US 4599658 A
A method of thermo-magnetic recording employs a recording medium of a magnetization material disposed on an insulator. An area on the medium is joule-heated via the application of a voltage across contacting electrodes up to a bias point, and a heat pattern is applied in the form of an image to form a magnetic latent image.
1. A thermo-magnetic recording method, comprising:
providing a magnetic recording medium having a thermally magnetizable ferromagnetic surface layer disposed on an insulating layer;
contacting a pair of spaced apart electrodes to said ferromagnetic surface layer in a spaced manner said electrodes traversing said ferromagnetic surface layer and defining a predetermined portion of said ferromagnetic surface layer;
applying a voltage to said electrodes causing Joule preheating of said ferromagnetic surface layer; and
inputting a heat pattern in the form of an image and applying uniform magnetic field to form a magnetic latent image in said ferromagnetic surface layer;
wherein said uniform magnetic field is applied by means of a magnetized layer of said magnetic recording medium.
2. A method as claimed in claim 1, wherein said electrodes are sized and disposed such that only a limited area of said ferromagnetic surface layer is heated.
3. A method as claimed in claim 2, wherein said ferromagnetic surface layer includes chromium dioxide.
4. A method as claimed in claim 2, wherein said ferromagnetic surface layer is an thin amorphous alloy layer of a rare earth metal - a transition metal.
5. A method of claimed in claim 1, wherein said heat pattern and said uniform magnetic field are applied immediately after preheating.
6. A method as claimed in claim 1, wherein said heat pattern and said uniform magnetic field are applied simultaneously with said preheating.
7. A method as claimed in claim 6, wherein said ferromagnetic surface layer includes chromium dioxide and an adjustable material for an electric conductivity.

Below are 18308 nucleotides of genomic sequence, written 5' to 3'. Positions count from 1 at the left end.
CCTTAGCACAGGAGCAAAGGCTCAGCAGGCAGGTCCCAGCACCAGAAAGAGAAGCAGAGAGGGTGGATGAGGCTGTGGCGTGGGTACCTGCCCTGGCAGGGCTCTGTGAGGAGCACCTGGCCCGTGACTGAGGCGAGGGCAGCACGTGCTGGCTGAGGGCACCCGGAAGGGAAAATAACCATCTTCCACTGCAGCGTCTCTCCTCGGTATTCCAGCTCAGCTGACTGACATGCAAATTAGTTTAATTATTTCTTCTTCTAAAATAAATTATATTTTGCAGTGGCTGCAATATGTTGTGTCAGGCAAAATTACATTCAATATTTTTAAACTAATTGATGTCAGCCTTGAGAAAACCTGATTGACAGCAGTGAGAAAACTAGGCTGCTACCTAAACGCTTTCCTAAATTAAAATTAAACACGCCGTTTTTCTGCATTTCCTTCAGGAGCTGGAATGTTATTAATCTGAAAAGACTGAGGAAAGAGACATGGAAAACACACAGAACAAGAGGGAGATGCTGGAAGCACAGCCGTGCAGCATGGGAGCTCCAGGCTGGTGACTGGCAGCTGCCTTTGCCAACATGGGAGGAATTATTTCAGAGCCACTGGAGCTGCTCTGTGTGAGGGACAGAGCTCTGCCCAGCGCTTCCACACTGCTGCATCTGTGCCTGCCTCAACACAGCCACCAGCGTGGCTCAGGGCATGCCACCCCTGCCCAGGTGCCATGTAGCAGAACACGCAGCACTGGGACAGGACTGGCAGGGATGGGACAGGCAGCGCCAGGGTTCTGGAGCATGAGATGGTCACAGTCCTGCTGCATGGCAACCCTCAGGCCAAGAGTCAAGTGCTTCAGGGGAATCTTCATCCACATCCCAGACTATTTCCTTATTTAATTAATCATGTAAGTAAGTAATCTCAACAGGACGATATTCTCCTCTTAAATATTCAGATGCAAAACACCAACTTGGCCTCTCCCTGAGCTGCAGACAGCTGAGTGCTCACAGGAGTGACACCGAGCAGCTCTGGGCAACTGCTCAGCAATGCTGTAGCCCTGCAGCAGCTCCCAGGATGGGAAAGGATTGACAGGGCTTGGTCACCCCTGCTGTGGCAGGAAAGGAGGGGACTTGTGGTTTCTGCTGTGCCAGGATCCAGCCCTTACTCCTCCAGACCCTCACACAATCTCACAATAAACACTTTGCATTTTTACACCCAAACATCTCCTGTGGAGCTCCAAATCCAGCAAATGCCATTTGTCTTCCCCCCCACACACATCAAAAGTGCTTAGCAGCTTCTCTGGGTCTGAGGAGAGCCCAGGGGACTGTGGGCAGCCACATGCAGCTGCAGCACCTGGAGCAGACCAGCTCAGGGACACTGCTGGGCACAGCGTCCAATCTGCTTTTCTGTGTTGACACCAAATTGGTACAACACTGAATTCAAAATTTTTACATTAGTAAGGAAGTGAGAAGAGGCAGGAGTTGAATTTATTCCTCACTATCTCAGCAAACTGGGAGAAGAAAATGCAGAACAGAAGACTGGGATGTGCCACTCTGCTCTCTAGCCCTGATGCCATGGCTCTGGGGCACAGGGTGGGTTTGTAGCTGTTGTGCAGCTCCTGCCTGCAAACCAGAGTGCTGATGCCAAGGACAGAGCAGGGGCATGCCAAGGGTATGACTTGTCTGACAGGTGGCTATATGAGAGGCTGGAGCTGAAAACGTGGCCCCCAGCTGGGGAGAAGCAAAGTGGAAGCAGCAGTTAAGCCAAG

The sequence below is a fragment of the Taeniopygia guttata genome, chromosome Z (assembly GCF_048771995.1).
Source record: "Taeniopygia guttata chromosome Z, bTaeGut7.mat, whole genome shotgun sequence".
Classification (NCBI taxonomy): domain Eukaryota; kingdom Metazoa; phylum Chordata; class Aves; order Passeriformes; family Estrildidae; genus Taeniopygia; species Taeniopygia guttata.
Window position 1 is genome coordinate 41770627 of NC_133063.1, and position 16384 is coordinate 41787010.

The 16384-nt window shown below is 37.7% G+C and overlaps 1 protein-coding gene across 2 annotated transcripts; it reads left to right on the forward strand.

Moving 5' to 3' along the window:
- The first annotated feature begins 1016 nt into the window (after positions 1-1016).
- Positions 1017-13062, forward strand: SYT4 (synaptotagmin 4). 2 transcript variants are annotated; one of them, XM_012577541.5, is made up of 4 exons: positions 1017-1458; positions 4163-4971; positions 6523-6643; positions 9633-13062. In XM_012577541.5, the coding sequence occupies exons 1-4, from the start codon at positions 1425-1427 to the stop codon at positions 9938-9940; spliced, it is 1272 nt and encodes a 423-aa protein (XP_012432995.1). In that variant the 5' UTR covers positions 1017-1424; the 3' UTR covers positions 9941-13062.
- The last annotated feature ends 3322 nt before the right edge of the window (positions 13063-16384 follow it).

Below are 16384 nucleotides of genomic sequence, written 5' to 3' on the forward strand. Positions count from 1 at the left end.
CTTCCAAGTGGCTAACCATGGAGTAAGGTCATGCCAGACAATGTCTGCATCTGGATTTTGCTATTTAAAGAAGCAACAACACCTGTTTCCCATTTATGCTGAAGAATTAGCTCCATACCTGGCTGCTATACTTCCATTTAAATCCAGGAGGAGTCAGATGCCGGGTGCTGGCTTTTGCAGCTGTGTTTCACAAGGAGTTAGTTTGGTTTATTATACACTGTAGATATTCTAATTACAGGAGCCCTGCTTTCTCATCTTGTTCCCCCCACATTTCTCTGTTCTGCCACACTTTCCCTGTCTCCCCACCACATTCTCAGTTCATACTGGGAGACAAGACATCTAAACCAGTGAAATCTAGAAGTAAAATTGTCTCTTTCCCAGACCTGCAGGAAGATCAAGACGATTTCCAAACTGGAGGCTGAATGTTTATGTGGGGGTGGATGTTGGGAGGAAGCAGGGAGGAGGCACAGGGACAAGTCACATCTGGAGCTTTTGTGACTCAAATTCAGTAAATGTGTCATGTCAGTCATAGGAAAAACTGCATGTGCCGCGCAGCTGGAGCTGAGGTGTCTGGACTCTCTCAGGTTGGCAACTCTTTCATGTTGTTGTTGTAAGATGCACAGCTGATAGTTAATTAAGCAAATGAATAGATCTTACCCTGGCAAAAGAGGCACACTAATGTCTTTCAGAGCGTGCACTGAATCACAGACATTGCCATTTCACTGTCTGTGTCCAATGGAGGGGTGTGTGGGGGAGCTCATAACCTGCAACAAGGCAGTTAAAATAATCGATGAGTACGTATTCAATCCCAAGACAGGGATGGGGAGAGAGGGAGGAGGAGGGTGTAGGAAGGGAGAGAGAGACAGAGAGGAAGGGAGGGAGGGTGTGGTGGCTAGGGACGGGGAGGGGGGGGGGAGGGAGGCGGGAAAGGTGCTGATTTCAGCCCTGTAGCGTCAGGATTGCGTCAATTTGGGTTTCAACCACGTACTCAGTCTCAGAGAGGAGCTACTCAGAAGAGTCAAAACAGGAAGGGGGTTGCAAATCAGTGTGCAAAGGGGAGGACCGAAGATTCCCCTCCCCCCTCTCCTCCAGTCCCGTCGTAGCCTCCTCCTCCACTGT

8. A method as claimed in claim 1, including applying said heat pattern by means of a light source.
9. A method as claimed in claim 1, including applying said uniform magnetic field from an external magnet.
10. A method as claimed in claim 1, said heat pattern being applied by means of an array of resistance heating elements disposed between said electrodes.
This invention relates to a magnetic recording method, and more particularly to a thermo-magnetic recording method in which a thermal pattern in the form of an image is input to form a magnetic latent image.
In magnetic recording methods, a magnetic latent image is formed in a magnetic material by magnetization and is then made visible by the use of magnetic toner particles, namely, magnetization detection type coloring particles which include magnetic particles in a macromolecular resin for instance which are affected by a magnetic field. The visible image thus obtained is transferred onto a sheet or the like by an electrostatic or magnetic method, and is then fixed by heat or pressure.
The same process is again carried out when a magnetic latent image carrier, namely, the magnetic recording medium, after being subjected to magnetic toner removal, is advanced to the next developing cycle as it is, or when, with the magnetic latent image erased, a new latent image is formed.
In the above-described magnetic recording method, the magnetic latent image is, in general, formed by magnetization with a recording current being allowed to flow in the magnetic head adjacent to the magnetic recording medium according to the image signals.
In the case where such a magnetic head is used to form a magnetic latent image over the entire width of the magnetic recording head, in general, single or plural printing sections for magnetization, i.e., magnetic recording tracks with recording gaps are provided, and a magnetic recording operation is carried out by the combination of a recording operation (main scanning) in the direction of movement of the magnetic recording medium and a transverse scanning operation (auxiliary scanning) performed perpendicularly to the aforementioned direction.
According to this method, an accurate drive and control method for maintaining the auxiliary scanning intervals constant is required, or it is necessary to move the magnetic recording medium at a high speed to reduce the scanning time, or to move the magnetic recording medium at low speed to form an image through development and transfer. That is, a precise and expensive drive and control method including various operational modes is required.